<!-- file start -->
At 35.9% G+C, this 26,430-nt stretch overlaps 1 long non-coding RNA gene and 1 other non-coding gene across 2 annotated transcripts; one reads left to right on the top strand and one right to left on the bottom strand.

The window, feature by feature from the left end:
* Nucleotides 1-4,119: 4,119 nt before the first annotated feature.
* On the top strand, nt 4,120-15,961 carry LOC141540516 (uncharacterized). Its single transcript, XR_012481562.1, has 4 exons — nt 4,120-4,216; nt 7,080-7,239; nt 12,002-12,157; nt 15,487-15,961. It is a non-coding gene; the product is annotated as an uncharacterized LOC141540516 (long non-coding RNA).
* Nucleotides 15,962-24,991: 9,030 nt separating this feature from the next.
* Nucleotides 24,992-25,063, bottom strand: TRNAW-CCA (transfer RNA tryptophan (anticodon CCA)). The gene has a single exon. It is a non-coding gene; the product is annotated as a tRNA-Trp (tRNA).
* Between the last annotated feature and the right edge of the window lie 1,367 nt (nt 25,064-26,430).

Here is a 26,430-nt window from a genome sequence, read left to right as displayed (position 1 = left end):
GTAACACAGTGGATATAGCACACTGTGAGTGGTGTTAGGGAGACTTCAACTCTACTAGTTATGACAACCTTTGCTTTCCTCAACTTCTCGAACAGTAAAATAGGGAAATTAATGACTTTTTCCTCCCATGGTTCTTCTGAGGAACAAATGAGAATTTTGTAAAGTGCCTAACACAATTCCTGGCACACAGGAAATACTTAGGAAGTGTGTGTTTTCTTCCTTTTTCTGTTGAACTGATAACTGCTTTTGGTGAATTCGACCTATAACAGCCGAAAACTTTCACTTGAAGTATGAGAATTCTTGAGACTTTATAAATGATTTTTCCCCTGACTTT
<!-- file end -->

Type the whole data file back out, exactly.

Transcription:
At 35.9% G+C, this 26,430-nt stretch overlaps 1 long non-coding RNA gene and 1 other non-coding gene across 2 annotated transcripts; one reads left to right on the top strand and one right to left on the bottom strand.

The window, feature by feature from the left end:
* Nucleotides 1-4,119: 4,119 nt before the first annotated feature.
* On the top strand, nt 4,120-15,961 carry LOC141540516 (uncharacterized). Its single transcript, XR_012481562.1, has 4 exons — nt 4,120-4,216; nt 7,080-7,239; nt 12,002-12,157; nt 15,487-15,961. It is a non-coding gene; the product is annotated as an uncharacterized LOC141540516 (long non-coding RNA).
* Nucleotides 15,962-24,991: 9,030 nt separating this feature from the next.
* Nucleotides 24,992-25,063, bottom strand: TRNAW-CCA (transfer RNA tryptophan (anticodon CCA)). The gene has a single exon. It is a non-coding gene; the product is annotated as a tRNA-Trp (tRNA).
* Between the last annotated feature and the right edge of the window lie 1,367 nt (nt 25,064-26,430).

Here is a 26,430-nt window from a genome sequence, read left to right as displayed (position 1 = left end):
GTAACACAGTGGATATAGCACACTGTGAGTGGTGTTAGGGAGACTTCAACTCTACTAGTTATGACAACCTTTGCTTTCCTCAACTTCTCGAACAGTAAAATAGGGAAATTAATGACTTTTTCCTCCCATGGTTCTTCTGAGGAACAAATGAGAATTTTGTAAAGTGCCTAACACAATTCCTGGCACACAGGAAATACTTAGGAAGTGTGTGTTTTCTTCCTTTTTCTGTTGAACTGATAACTGCTTTTGGTGAATTCGACCTATAACAGCCGAAAACTTTCACTTGAAGTATGAGAATTCTTGAGACTTTATAAATGATTTTTCCCCTGACTTT